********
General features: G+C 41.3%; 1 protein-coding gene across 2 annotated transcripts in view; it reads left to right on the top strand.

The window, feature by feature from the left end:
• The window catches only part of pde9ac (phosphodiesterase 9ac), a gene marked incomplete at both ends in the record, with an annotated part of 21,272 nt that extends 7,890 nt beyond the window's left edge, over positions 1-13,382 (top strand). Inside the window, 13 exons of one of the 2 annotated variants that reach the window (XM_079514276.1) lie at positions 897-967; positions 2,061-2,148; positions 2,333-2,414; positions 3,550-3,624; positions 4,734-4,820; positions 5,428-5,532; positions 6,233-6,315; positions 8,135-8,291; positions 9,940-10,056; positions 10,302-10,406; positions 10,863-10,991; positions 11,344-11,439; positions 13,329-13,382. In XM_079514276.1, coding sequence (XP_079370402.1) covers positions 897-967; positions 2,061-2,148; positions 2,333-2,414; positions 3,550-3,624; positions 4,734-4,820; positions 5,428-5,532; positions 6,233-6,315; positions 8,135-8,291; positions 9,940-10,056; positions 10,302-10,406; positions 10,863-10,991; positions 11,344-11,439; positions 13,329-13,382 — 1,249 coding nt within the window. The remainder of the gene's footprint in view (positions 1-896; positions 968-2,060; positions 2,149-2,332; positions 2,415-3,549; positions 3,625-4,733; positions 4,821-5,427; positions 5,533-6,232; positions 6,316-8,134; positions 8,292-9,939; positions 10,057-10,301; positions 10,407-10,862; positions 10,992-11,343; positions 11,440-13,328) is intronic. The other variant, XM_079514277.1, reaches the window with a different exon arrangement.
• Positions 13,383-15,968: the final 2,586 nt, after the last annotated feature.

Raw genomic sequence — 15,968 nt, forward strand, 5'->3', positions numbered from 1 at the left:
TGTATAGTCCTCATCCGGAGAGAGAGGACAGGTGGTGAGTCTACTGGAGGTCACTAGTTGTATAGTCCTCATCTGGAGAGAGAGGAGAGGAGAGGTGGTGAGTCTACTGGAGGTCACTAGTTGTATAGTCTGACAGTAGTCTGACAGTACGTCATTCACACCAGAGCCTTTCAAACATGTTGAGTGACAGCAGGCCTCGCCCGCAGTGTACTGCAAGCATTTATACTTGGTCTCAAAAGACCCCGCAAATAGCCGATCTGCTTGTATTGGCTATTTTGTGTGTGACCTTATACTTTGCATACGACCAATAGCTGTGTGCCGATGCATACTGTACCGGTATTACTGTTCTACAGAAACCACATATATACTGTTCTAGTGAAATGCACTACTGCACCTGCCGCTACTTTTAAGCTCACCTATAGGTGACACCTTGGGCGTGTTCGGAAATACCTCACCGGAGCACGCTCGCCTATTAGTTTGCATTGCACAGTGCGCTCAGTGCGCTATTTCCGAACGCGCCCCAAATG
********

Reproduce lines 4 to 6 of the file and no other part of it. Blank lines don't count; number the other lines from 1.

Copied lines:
• Positions 13,383-15,968: the final 2,586 nt, after the last annotated feature.

Raw genomic sequence — 15,968 nt, forward strand, 5'->3', positions numbered from 1 at the left:
TGTATAGTCCTCATCCGGAGAGAGAGGACAGGTGGTGAGTCTACTGGAGGTCACTAGTTGTATAGTCCTCATCTGGAGAGAGAGGAGAGGAGAGGTGGTGAGTCTACTGGAGGTCACTAGTTGTATAGTCTGACAGTAGTCTGACAGTACGTCATTCACACCAGAGCCTTTCAAACATGTTGAGTGACAGCAGGCCTCGCCCGCAGTGTACTGCAAGCATTTATACTTGGTCTCAAAAGACCCCGCAAATAGCCGATCTGCTTGTATTGGCTATTTTGTGTGTGACCTTATACTTTGCATACGACCAATAGCTGTGTGCCGATGCATACTGTACCGGTATTACTGTTCTACAGAAACCACATATATACTGTTCTAGTGAAATGCACTACTGCACCTGCCGCTACTTTTAAGCTCACCTATAGGTGACACCTTGGGCGTGTTCGGAAATACCTCACCGGAGCACGCTCGCCTATTAGTTTGCATTGCACAGTGCGCTCAGTGCGCTATTTCCGAACGCGCCCCAAATG